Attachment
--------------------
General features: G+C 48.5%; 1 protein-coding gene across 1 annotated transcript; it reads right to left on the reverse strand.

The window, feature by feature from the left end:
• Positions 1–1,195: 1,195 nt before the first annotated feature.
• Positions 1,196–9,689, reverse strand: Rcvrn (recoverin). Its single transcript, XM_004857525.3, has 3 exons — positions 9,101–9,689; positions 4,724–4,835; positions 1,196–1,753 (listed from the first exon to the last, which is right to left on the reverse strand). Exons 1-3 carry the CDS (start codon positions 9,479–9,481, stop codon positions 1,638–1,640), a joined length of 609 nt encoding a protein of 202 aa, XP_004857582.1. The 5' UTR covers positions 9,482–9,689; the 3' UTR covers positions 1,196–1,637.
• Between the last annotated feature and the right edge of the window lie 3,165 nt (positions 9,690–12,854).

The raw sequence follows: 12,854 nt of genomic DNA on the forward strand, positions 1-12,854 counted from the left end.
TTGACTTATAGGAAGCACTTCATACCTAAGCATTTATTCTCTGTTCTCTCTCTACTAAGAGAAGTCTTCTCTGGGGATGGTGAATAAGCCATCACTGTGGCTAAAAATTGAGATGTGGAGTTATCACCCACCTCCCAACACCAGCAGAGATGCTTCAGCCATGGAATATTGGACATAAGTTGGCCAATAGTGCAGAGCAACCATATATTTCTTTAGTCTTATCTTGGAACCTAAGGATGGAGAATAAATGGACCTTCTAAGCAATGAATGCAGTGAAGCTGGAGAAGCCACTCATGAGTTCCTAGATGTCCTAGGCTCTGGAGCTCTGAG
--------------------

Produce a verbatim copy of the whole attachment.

General features: G+C 48.5%; 1 protein-coding gene across 1 annotated transcript; it reads right to left on the reverse strand.

The window, feature by feature from the left end:
• Positions 1–1,195: 1,195 nt before the first annotated feature.
• Positions 1,196–9,689, reverse strand: Rcvrn (recoverin). Its single transcript, XM_004857525.3, has 3 exons — positions 9,101–9,689; positions 4,724–4,835; positions 1,196–1,753 (listed from the first exon to the last, which is right to left on the reverse strand). Exons 1-3 carry the CDS (start codon positions 9,479–9,481, stop codon positions 1,638–1,640), a joined length of 609 nt encoding a protein of 202 aa, XP_004857582.1. The 5' UTR covers positions 9,482–9,689; the 3' UTR covers positions 1,196–1,637.
• Between the last annotated feature and the right edge of the window lie 3,165 nt (positions 9,690–12,854).

The raw sequence follows: 12,854 nt of genomic DNA on the forward strand, positions 1-12,854 counted from the left end.
TTGACTTATAGGAAGCACTTCATACCTAAGCATTTATTCTCTGTTCTCTCTCTACTAAGAGAAGTCTTCTCTGGGGATGGTGAATAAGCCATCACTGTGGCTAAAAATTGAGATGTGGAGTTATCACCCACCTCCCAACACCAGCAGAGATGCTTCAGCCATGGAATATTGGACATAAGTTGGCCAATAGTGCAGAGCAACCATATATTTCTTTAGTCTTATCTTGGAACCTAAGGATGGAGAATAAATGGACCTTCTAAGCAATGAATGCAGTGAAGCTGGAGAAGCCACTCATGAGTTCCTAGATGTCCTAGGCTCTGGAGCTCTGAG